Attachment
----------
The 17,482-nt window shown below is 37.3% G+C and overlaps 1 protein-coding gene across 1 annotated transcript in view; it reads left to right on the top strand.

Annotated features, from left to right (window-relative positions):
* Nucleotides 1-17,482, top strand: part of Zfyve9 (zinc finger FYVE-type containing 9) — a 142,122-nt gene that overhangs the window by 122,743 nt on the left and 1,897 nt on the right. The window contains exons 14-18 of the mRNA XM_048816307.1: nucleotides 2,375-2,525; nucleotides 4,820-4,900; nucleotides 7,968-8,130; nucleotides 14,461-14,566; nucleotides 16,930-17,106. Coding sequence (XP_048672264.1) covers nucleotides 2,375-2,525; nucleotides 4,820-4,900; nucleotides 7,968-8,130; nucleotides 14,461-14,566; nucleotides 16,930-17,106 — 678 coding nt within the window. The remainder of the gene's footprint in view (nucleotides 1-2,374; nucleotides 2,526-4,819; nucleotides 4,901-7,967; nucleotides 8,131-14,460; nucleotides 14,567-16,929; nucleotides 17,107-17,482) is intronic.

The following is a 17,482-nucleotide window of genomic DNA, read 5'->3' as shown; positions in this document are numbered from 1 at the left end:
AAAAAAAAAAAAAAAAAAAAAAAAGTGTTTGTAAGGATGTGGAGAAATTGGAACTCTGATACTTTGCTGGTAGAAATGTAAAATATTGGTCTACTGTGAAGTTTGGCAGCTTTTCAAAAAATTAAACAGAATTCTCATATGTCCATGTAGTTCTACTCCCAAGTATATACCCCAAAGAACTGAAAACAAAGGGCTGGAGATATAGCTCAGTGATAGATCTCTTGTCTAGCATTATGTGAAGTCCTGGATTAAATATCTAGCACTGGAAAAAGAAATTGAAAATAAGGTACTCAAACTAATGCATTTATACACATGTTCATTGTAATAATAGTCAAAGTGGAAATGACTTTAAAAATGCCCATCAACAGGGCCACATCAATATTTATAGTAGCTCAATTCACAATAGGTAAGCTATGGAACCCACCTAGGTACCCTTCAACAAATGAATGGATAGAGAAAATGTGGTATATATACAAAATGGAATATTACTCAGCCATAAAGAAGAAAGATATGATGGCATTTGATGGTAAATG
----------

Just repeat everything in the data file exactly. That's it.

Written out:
The 17,482-nt window shown below is 37.3% G+C and overlaps 1 protein-coding gene across 1 annotated transcript in view; it reads left to right on the top strand.

Annotated features, from left to right (window-relative positions):
* Nucleotides 1-17,482, top strand: part of Zfyve9 (zinc finger FYVE-type containing 9) — a 142,122-nt gene that overhangs the window by 122,743 nt on the left and 1,897 nt on the right. The window contains exons 14-18 of the mRNA XM_048816307.1: nucleotides 2,375-2,525; nucleotides 4,820-4,900; nucleotides 7,968-8,130; nucleotides 14,461-14,566; nucleotides 16,930-17,106. Coding sequence (XP_048672264.1) covers nucleotides 2,375-2,525; nucleotides 4,820-4,900; nucleotides 7,968-8,130; nucleotides 14,461-14,566; nucleotides 16,930-17,106 — 678 coding nt within the window. The remainder of the gene's footprint in view (nucleotides 1-2,374; nucleotides 2,526-4,819; nucleotides 4,901-7,967; nucleotides 8,131-14,460; nucleotides 14,567-16,929; nucleotides 17,107-17,482) is intronic.

The following is a 17,482-nucleotide window of genomic DNA, read 5'->3' as shown; positions in this document are numbered from 1 at the left end:
AAAAAAAAAAAAAAAAAAAAAAAAGTGTTTGTAAGGATGTGGAGAAATTGGAACTCTGATACTTTGCTGGTAGAAATGTAAAATATTGGTCTACTGTGAAGTTTGGCAGCTTTTCAAAAAATTAAACAGAATTCTCATATGTCCATGTAGTTCTACTCCCAAGTATATACCCCAAAGAACTGAAAACAAAGGGCTGGAGATATAGCTCAGTGATAGATCTCTTGTCTAGCATTATGTGAAGTCCTGGATTAAATATCTAGCACTGGAAAAAGAAATTGAAAATAAGGTACTCAAACTAATGCATTTATACACATGTTCATTGTAATAATAGTCAAAGTGGAAATGACTTTAAAAATGCCCATCAACAGGGCCACATCAATATTTATAGTAGCTCAATTCACAATAGGTAAGCTATGGAACCCACCTAGGTACCCTTCAACAAATGAATGGATAGAGAAAATGTGGTATATATACAAAATGGAATATTACTCAGCCATAAAGAAGAAAGATATGATGGCATTTGATGGTAAATG